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highly-seasoned

Cajun cuisine

Cajun cuisine (in French: Cuisine cadienne) originates from the French-speaking Acadian or "Cajun" immigrants deported by the British from Acadia in Canada to the Acadiana region of Louisiana, USA. It is what could be called a rustic cuisine — locally available ingredients predominate, and preparation is simple. An authentic Cajun meal is usually a three-pot affair, with one pot dedicated to the main dish, one dedicated to steamed rice, skillet cornbread, or some other grain dish, and the third containing whatever vegetable is plentiful or available.

The aromatic vegetables bell pepper, onion, and celery are called by some chefs the holy trinity of Cajun cuisine. Finely diced and combined in cooking, the method is similar to the use of the mire poix in traditional French cuisine — which blends finely diced onion, celery, and carrot. Characteristic seasonings include parsley, bay leaf, "onion tops" or scallions, and dried cayenne pepper. The overall feel of the cuisine is more Mediterranean than North American.

Cajun cuisine developed out of necessity. The Acadian refugees, farmers rendered destitute by the British expulsion, had to learn to live off the land and adapted their French rustic cuisine to local (i.e. Louisiana) ingredients such as rice, crawfish, and sugar cane. Many households were large, consisting of eight to twelve people; thus, regardless what other vocations may have been followed by the head of household, most families also farmed. Feeding a large family, all of whose members did hard physical work every day, required a lot of food. Cajun cuisine grew out of supplementing rice with white meat, game or other proteins were available such as crawfish or any other type of river creature.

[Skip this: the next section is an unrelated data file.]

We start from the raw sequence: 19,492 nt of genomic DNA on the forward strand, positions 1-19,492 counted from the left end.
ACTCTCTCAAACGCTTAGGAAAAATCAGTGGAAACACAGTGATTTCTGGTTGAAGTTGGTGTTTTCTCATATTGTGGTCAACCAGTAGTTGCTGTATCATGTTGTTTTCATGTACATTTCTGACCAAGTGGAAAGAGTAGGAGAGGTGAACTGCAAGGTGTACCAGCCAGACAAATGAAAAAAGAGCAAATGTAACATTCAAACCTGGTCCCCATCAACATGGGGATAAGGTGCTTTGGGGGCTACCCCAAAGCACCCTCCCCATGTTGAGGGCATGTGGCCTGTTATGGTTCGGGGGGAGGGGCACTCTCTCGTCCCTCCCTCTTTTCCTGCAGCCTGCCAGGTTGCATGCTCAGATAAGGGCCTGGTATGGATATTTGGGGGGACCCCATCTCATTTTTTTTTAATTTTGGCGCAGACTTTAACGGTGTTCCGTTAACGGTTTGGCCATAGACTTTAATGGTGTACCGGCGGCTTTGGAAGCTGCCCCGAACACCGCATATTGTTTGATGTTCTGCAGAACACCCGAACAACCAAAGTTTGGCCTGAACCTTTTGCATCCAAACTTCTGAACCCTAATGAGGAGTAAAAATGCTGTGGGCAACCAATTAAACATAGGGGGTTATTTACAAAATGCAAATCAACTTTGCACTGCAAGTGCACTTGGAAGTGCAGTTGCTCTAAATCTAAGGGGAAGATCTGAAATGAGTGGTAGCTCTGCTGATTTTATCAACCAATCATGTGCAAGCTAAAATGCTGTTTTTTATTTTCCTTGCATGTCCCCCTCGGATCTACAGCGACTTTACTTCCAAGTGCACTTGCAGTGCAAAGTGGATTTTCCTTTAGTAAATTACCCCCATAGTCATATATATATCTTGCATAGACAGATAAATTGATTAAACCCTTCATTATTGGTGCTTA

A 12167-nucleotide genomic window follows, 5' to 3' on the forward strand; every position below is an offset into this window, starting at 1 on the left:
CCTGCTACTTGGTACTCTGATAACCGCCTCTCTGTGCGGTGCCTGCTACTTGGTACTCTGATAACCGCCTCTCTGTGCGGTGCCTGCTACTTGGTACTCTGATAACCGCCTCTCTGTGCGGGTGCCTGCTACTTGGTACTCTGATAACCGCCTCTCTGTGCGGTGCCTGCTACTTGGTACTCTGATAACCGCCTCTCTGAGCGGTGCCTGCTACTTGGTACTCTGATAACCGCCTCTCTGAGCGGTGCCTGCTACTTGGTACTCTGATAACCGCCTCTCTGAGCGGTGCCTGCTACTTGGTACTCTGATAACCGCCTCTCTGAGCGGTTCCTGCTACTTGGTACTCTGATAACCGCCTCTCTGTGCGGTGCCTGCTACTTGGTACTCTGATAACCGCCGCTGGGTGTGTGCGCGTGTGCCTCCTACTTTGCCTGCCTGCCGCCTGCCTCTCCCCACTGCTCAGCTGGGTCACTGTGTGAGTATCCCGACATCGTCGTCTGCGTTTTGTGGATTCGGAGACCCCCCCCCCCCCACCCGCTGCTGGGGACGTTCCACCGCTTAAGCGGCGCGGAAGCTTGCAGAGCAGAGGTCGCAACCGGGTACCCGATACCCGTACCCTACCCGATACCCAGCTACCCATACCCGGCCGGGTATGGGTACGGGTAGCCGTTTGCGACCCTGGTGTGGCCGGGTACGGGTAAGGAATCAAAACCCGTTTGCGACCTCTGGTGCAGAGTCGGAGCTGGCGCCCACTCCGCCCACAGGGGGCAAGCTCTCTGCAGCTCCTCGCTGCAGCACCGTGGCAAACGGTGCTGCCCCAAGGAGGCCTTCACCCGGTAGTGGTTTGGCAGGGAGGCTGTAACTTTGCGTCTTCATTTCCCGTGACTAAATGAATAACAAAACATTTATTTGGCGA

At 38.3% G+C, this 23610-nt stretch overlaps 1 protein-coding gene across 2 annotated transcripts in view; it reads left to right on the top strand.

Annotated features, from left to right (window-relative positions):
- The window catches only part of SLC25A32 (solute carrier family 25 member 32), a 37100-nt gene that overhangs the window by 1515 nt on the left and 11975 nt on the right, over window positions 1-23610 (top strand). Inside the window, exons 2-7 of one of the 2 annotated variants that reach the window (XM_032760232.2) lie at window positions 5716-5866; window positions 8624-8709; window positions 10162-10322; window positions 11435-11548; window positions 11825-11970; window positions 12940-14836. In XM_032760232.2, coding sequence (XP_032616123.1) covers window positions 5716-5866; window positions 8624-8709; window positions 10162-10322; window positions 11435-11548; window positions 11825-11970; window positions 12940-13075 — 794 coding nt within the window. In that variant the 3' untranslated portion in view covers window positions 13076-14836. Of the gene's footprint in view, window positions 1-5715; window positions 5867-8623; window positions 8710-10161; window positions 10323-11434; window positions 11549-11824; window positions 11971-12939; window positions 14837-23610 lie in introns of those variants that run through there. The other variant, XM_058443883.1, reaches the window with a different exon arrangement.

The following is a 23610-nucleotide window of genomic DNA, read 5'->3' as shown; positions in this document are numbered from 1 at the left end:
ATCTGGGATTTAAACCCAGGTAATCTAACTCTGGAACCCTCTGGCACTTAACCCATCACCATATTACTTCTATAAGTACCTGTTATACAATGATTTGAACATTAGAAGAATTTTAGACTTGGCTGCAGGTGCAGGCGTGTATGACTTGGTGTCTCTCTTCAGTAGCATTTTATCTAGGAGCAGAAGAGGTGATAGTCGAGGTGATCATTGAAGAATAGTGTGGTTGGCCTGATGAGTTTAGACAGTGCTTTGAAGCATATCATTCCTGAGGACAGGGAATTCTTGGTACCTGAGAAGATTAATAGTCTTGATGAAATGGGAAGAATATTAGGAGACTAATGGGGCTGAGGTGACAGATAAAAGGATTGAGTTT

Cajun methods of preparation

  • Barbecueing - similar to "slow and low" Texas barbecue traditions, but with Cajun seasoning.
  • Boiling - as in boiling of crabs, crawfish, or shrimp, in seasoned liquid.
  • Deep frying
  • Étouffée - cooking a vegetable or meat in its own juices, similar to braising or what in New Orleans is called "smothering".
  • Frying, also known as pan-frying.
  • Grilling - faster than barbecueing.
  • Injecting - using a large syringe-type setup to place seasoning deep inside large cuts of meat.
  • Smoking - for flavoring, cooking or preserving meats.
  • Stewing, also known as fricassee.

Deep-frying of turkeys or oven-roasted turduckens entered southern Louisiana cuisine more recently. Also, blackening of fish or chicken and barbecuing of shrimp in the shell are excluded because they were not prepared in traditional Cajun cuisine. See Misconceptions below.